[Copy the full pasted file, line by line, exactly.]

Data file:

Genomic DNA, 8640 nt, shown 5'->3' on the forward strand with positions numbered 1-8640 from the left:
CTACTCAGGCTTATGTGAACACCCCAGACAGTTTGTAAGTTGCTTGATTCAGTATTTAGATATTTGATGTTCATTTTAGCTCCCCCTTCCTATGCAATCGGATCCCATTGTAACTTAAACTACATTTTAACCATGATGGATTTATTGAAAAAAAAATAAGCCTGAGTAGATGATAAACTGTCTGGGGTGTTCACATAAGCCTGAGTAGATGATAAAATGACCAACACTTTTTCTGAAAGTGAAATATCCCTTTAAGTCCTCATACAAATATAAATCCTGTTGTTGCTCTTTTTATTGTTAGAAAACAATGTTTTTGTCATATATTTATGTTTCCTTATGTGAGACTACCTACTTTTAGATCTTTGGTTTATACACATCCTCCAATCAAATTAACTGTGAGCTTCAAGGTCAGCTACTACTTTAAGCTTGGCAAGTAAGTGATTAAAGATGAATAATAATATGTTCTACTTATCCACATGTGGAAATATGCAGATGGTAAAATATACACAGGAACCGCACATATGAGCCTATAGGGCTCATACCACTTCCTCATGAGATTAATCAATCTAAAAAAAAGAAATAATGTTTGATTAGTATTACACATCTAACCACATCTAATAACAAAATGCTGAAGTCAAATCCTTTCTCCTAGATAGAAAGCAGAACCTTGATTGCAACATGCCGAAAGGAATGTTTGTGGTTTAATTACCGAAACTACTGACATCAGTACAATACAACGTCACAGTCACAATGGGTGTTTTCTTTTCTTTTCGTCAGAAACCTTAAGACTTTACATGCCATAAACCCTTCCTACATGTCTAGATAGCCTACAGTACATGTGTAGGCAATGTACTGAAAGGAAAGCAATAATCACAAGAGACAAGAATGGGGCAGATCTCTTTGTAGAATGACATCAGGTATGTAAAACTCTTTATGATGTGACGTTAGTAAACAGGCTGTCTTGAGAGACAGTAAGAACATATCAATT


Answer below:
Genomic DNA, 8640 nt, shown 5'->3' on the forward strand with positions numbered 1-8640 from the left:
CTACTCAGGCTTATGTGAACACCCCAGACAGTTTGTAAGTTGCTTGATTCAGTATTTAGATATTTGATGTTCATTTTAGCTCCCCCTTCCTATGCAATCGGATCCCATTGTAACTTAAACTACATTTTAACCATGATGGATTTATTGAAAAAAAAATAAGCCTGAGTAGATGATAAACTGTCTGGGGTGTTCACATAAGCCTGAGTAGATGATAAAATGACCAACACTTTTTCTGAAAGTGAAATATCCCTTTAAGTCCTCATACAAATATAAATCCTGTTGTTGCTCTTTTTATTGTTAGAAAACAATGTTTTTGTCATATATTTATGTTTCCTTATGTGAGACTACCTACTTTTAGATCTTTGGTTTATACACATCCTCCAATCAAATTAACTGTGAGCTTCAAGGTCAGCTACTACTTTAAGCTTGGCAAGTAAGTGATTAAAGATGAATAATAATATGTTCTACTTATCCACATGTGGAAATATGCAGATGGTAAAATATACACAGGAACCGCACATATGAGCCTATAGGGCTCATACCACTTCCTCATGAGATTAATCAATCTAAAAAAAAGAAATAATGTTTGATTAGTATTACACATCTAACCACATCTAATAACAAAATGCTGAAGTCAAATCCTTTCTCCTAGATAGAAAGCAGAACCTTGATTGCAACATGCCGAAAGGAATGTTTGTGGTTTAATTACCGAAACTACTGACATCAGTACAATACAACGTCACAGTCACAATGGGTGTTTTCTTTTCTTTTCGTCAGAAACCTTAAGACTTTACATGCCATAAACCCTTCCTACATGTCTAGATAGCCTACAGTACATGTGTAGGCAATGTACTGAAAGGAAAGCAATAATCACAAGAGACAAGAATGGGGCAGATCTCTTTGTAGAATGACATCAGGTATGTAAAACTCTTTATGATGTGACGTTAGTAAACAGGCTGTCTTGAGAGACAGTAAGAACATATCAATT